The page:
He put a spell on it so that three separate men could each have three wishes from it.

It would appear that only men could make the wishes, so that seems to eliminate Mrs. White anyway. Only one man can make the three wishes, so Herbert would also be eliminated.

"and picked a piece of cotton from his trousers..."   (II.)

This seems to indicate that Maw and Meggins are textile manufacturers. There would be no cotton anywhere around the Whites' home, but there would be plenty of it flying about inside a textile-manufacturing plant. The mills would be full of complicated machinery, and industrial accidents such as the one that killed Herbert would have been fairly commonplace in those times. As the visitor tells the Whites, the company has no liability to pay any compensation for such accidents.

"brought a tailor's bill..."   (II.)

The tailor's bill reminds Mrs. White of family expenses and this in turn reminds her of the fact that she will need money to replenish the whiskey their visitor drank the night before. Furthermore, the reference to drinking serves to remind the reader that her husband and son were also drinking along with the sergeant-major. When readers learn Herbert was killed in an accident at work, they can either believe the monkey's paw caused it or that the son had stayed up too late and had drunk too much whiskey, so that he was tired and hungover and hence susceptible to injury.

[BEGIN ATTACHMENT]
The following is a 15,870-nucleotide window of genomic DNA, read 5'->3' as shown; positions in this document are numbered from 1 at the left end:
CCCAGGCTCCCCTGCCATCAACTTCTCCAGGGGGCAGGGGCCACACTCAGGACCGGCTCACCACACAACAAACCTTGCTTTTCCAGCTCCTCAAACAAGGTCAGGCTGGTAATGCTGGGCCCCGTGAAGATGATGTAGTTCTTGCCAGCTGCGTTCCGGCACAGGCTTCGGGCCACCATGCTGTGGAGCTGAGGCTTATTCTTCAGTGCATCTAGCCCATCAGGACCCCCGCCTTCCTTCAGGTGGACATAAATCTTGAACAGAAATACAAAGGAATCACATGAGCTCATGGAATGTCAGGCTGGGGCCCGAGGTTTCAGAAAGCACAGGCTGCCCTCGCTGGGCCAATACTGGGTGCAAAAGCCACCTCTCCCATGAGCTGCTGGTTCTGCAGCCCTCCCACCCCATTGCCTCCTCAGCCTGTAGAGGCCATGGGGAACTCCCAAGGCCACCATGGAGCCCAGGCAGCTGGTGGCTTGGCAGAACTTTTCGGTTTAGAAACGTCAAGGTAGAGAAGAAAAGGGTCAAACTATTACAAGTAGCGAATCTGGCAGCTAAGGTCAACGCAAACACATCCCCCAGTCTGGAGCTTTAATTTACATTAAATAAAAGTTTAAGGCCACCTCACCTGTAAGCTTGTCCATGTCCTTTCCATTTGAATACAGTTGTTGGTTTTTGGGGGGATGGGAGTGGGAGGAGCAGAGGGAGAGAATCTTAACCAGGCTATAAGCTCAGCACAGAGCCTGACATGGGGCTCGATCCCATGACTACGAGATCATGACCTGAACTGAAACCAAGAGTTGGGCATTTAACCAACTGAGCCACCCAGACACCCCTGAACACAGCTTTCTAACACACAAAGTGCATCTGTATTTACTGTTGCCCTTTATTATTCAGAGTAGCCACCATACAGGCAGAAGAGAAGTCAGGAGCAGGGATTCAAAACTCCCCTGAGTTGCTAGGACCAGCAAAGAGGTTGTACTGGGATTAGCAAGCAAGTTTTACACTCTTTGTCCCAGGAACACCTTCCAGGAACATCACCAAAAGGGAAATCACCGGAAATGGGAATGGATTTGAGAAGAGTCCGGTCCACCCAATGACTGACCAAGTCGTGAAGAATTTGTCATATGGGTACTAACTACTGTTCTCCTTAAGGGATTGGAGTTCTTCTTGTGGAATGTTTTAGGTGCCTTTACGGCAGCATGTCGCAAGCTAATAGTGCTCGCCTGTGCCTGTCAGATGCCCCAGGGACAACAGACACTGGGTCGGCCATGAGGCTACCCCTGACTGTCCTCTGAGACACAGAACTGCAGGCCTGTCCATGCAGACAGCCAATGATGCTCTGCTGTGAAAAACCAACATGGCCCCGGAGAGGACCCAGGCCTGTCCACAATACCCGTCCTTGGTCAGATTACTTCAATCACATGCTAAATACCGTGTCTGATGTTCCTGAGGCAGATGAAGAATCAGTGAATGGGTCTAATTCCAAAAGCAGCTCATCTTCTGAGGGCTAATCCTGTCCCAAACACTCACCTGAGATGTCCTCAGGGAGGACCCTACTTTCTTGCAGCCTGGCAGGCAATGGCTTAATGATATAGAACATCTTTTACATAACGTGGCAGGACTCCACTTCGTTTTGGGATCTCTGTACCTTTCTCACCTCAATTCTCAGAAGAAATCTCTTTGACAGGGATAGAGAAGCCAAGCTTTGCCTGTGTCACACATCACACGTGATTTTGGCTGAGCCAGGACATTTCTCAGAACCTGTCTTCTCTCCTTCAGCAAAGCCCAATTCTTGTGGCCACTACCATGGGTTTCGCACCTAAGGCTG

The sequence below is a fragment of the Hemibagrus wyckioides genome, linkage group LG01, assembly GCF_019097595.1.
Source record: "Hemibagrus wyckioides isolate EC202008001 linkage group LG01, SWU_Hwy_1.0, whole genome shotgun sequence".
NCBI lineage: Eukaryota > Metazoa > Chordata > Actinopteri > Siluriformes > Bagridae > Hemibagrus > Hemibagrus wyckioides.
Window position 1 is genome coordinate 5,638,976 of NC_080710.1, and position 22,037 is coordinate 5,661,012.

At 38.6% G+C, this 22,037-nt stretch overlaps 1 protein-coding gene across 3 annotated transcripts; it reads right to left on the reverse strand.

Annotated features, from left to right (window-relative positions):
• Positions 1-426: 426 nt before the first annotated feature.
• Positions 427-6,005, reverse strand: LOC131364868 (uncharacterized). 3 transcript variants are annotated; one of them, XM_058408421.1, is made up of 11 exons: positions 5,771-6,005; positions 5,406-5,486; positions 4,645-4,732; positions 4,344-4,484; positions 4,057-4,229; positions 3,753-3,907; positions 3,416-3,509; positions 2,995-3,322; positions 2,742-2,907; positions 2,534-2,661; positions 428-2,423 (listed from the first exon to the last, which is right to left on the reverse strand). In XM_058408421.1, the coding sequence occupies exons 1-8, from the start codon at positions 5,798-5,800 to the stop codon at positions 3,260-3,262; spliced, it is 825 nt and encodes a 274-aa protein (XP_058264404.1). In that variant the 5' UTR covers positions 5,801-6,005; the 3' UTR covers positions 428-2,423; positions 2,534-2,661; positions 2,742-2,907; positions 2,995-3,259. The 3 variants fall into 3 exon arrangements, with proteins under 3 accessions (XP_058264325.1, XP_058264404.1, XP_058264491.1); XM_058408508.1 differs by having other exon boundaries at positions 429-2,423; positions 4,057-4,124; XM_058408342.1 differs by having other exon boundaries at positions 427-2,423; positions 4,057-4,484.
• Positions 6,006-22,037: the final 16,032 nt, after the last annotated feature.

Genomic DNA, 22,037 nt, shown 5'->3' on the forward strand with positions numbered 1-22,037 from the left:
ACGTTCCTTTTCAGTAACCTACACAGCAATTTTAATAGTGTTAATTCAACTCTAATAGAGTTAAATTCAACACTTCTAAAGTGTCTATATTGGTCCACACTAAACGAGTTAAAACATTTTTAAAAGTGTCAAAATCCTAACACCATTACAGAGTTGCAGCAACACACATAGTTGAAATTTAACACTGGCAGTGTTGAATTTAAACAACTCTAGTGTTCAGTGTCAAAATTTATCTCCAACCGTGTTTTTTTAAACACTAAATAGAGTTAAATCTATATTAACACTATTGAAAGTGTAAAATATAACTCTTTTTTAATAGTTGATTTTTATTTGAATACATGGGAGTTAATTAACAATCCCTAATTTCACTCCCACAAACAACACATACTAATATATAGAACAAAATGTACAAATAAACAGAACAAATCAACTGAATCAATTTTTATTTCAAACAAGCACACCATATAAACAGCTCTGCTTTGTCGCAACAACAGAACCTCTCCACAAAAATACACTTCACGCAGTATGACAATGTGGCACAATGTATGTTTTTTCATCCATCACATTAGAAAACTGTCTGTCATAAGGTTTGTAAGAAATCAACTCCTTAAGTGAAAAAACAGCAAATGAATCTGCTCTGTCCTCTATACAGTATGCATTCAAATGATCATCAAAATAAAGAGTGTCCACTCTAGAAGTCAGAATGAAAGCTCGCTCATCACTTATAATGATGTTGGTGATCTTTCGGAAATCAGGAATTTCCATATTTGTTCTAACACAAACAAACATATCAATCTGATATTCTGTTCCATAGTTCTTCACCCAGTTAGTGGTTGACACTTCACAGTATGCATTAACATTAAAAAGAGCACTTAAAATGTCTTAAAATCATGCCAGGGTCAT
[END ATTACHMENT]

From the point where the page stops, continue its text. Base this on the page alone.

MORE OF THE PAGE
"laughed at his fears...."   (II.)

Mr. White must have had a premonition that something bad was going to happen. He was the only one who felt that mummified paw move. He was the only one who saw the "simian" face in the fireplace. He was the one responsible for making the wish. The monkey's paw was his property, since he had asked Sergeant-Major Morris for it and had even paid him a small sum of money.

"In the brightness of the wintry sun next morning as it streamed over the breakfast table..."   (II.)

The first part of the story took place on a dark night full of wind and rain. Now the author opens the second part with the morning sun streaming over the breakfast table. This is to set the stage for the totally unexpected shock Mr. and Mrs. White are about to receive.